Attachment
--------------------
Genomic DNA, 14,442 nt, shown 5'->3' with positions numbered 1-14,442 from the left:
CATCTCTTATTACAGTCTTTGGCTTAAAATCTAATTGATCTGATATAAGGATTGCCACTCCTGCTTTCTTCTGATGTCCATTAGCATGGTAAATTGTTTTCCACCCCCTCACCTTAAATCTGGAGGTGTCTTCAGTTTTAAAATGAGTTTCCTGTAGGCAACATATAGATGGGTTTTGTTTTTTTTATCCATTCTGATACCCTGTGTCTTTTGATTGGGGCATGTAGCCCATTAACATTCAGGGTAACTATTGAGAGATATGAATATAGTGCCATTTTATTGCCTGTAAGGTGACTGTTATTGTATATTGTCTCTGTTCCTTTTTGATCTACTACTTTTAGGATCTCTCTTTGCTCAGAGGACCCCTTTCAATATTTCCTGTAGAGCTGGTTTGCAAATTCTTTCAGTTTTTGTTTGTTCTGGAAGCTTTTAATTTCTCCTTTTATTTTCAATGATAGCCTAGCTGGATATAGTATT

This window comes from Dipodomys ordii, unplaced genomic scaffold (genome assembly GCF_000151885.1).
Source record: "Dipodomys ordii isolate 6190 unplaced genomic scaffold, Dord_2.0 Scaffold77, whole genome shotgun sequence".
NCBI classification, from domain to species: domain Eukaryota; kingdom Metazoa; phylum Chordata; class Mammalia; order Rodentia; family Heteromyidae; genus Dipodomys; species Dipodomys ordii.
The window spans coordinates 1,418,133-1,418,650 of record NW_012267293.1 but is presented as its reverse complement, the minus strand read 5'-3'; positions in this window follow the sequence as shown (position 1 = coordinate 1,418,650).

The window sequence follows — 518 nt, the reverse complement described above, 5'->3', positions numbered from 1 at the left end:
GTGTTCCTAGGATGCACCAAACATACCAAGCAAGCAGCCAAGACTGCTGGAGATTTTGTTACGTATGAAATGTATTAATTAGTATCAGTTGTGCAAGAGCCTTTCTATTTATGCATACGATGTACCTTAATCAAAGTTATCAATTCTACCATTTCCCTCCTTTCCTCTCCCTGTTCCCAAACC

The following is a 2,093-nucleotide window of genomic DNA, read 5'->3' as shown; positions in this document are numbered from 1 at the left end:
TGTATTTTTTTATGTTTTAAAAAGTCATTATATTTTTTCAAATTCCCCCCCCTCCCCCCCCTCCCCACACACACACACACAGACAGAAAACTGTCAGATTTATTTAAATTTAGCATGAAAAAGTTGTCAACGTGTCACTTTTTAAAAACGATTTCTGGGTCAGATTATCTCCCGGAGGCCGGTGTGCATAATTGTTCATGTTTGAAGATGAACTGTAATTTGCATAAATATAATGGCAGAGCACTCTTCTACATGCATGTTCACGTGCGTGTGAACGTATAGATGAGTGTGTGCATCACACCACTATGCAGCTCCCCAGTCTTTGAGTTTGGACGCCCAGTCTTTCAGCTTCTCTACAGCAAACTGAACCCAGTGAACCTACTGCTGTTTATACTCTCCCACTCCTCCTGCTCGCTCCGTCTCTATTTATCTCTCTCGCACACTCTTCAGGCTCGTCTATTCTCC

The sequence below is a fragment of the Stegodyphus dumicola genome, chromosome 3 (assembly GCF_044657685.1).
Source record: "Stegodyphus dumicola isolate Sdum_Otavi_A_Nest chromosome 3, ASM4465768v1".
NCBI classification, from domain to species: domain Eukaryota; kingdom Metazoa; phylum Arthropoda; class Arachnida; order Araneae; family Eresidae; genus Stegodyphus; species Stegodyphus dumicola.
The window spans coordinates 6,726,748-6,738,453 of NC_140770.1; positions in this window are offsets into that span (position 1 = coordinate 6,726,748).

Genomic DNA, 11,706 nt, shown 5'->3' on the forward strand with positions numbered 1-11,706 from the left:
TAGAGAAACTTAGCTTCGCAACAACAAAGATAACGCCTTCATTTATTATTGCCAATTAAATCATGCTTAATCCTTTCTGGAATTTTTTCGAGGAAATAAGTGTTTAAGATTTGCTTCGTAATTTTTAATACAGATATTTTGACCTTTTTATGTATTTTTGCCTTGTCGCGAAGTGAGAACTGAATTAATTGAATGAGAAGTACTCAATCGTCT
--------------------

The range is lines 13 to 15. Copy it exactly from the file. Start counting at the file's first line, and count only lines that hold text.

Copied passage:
NCBI classification, from domain to species: domain Eukaryota; kingdom Metazoa; phylum Arthropoda; class Arachnida; order Araneae; family Eresidae; genus Stegodyphus; species Stegodyphus dumicola.
The window spans coordinates 6,726,748-6,738,453 of NC_140770.1; positions in this window are offsets into that span (position 1 = coordinate 6,726,748).

Genomic DNA, 11,706 nt, shown 5'->3' on the forward strand with positions numbered 1-11,706 from the left: